While leaving Glasgow, the rain finally ended. That was especially helpful because my front tire went flat soon after. At least, I wasn’t changing the tube and tire in the rain. After replacing the tube and putting on the new tire, I was very ready to go again but faced a new problem. I couldn’t find one of my tire levers, which come in sets of three. I always put my tools and parts in one place, but this time, I lost a tire lever. After feeling around in the grass, looking through my open panniers, and speaking some words I won’t write here, more time passed than I could afford. I decided the lever would show up later, probably in the bottom of a pannier.

After cycling for a few miles, the new tire just didn’t feel right. Compared to the road tire I was used to, this new off-road tire was like pushing a brick. But the new tire had two or three times the amount of rubber than the old, worn tire. That meant fewer punctures, so I had to accept the new tire.

I peddled by some canals and canal boats, which was fun to see. The picture here is a hand-powered draw bridge, for canal boats. All of the locks for canal boats are also hand-powered. Canal boats used to haul freight, before the train was invented. Now, canal boats haul people, for fun.

Later, another bike shop showed up. It was also a privately owned store and not a chain, like the Halfords store I was at earlier. I stopped by to see if they had a better tire. They did and were friendly, even threw in some Scottish souvenir pins for free. This new tire was a road tire, which I need, and it could be pumped to a higher pressure than the other new tire I bought, at the chain store. I couldn’t resist using that better tire, so I changed the tire on my front wheel again, even though it took precious time. I offered to give the shop owner my other new tire, from Halfords. He wouldn’t even take it, since the quality was so low.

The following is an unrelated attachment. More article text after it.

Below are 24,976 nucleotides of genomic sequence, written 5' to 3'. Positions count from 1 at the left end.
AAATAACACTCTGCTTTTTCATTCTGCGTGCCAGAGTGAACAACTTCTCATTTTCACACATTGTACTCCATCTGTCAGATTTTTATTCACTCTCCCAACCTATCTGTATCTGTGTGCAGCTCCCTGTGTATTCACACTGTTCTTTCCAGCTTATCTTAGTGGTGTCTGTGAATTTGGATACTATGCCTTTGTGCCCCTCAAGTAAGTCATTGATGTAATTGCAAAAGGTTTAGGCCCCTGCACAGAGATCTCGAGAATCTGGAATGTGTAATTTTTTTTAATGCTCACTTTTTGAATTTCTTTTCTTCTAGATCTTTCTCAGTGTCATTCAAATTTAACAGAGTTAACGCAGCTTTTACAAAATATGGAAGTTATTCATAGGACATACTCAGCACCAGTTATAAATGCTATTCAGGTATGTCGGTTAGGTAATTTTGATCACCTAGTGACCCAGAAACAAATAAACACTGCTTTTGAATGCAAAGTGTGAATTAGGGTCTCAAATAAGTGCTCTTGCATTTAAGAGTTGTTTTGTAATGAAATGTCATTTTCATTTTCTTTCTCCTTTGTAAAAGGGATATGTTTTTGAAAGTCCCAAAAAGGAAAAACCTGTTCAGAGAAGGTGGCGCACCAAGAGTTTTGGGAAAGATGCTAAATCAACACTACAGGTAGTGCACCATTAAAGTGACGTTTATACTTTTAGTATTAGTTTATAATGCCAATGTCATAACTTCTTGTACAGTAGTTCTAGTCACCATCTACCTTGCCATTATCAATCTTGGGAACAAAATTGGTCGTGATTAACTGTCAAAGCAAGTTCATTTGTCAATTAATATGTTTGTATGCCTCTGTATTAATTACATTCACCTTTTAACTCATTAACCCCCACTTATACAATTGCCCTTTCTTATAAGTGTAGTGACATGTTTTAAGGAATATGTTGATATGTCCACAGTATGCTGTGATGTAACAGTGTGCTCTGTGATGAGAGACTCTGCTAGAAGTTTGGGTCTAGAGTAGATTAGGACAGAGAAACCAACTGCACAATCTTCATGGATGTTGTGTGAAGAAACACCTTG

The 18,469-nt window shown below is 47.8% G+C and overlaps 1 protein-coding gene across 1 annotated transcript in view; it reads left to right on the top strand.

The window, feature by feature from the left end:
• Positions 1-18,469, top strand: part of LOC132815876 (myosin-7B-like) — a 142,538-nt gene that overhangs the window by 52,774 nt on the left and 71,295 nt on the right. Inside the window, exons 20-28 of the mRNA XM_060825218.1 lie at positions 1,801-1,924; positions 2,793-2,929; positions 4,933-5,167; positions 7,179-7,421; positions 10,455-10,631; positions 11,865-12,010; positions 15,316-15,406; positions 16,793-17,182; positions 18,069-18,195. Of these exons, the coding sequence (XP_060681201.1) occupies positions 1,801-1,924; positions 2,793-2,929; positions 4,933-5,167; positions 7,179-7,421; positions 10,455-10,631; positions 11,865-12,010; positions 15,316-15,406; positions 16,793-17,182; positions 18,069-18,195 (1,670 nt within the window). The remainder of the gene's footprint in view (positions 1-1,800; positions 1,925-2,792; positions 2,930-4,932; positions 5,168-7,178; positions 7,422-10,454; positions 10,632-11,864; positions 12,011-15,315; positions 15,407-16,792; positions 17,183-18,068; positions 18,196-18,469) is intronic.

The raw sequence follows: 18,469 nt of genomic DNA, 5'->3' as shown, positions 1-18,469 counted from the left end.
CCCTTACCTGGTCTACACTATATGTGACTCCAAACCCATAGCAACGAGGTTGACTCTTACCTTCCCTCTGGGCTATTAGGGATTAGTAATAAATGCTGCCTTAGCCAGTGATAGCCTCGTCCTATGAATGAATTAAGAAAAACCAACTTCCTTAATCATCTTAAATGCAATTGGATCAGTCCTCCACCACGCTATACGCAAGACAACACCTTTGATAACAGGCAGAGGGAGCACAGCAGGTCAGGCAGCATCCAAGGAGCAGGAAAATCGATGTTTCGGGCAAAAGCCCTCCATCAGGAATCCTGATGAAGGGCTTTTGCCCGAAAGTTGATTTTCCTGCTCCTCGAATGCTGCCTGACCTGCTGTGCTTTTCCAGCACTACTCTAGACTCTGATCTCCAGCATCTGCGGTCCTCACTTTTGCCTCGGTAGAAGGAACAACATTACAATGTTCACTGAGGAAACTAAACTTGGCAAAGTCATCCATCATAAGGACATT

When I changed the front tire again, I found the lost tire lever. The lost lever was inside the tire, between the tube and tire, oops.

I reserved a place in a youth hostel that night, so I could have a shower, dry out my tent, and relax a little. Unfortunately, it took me a while to find the hostel, so I only had time to shower, eat, and put my tent in a drying room for the night.

The hostel itself was an amazing sight. I’ll let the pictures tell the story, all for £22 ($35) a night.

 

 

 

 

It’s late, and I need to post this and get to sleep.

2 thoughts on “Cycling Britain-Day 17: Extreme rural, urban, & luxury

  1. I remember Glasgow very well I was stationed at Cow Glen Military Hospital many years ago and some of our off duty time was spent in the city.One night we all went ice skating I spent the first half of the night on my bottom on the ice and the second half sat on a radiator in a pub drying out my trousers but a good night was had by all even though we wernt very sober by the end of it.Best wishes and stay safe.

    • That’s a fun story, Pat. Ice scating isn’t nearly as easy as it looks, as if all you do is simply glide along. I’m glad you still had a good time. Your story reminds me of things my parents used to tell us, since my Dad was in the US Air Force for 22 years. Sorry it’s taken me a while to reply. Internet access is still hard to get.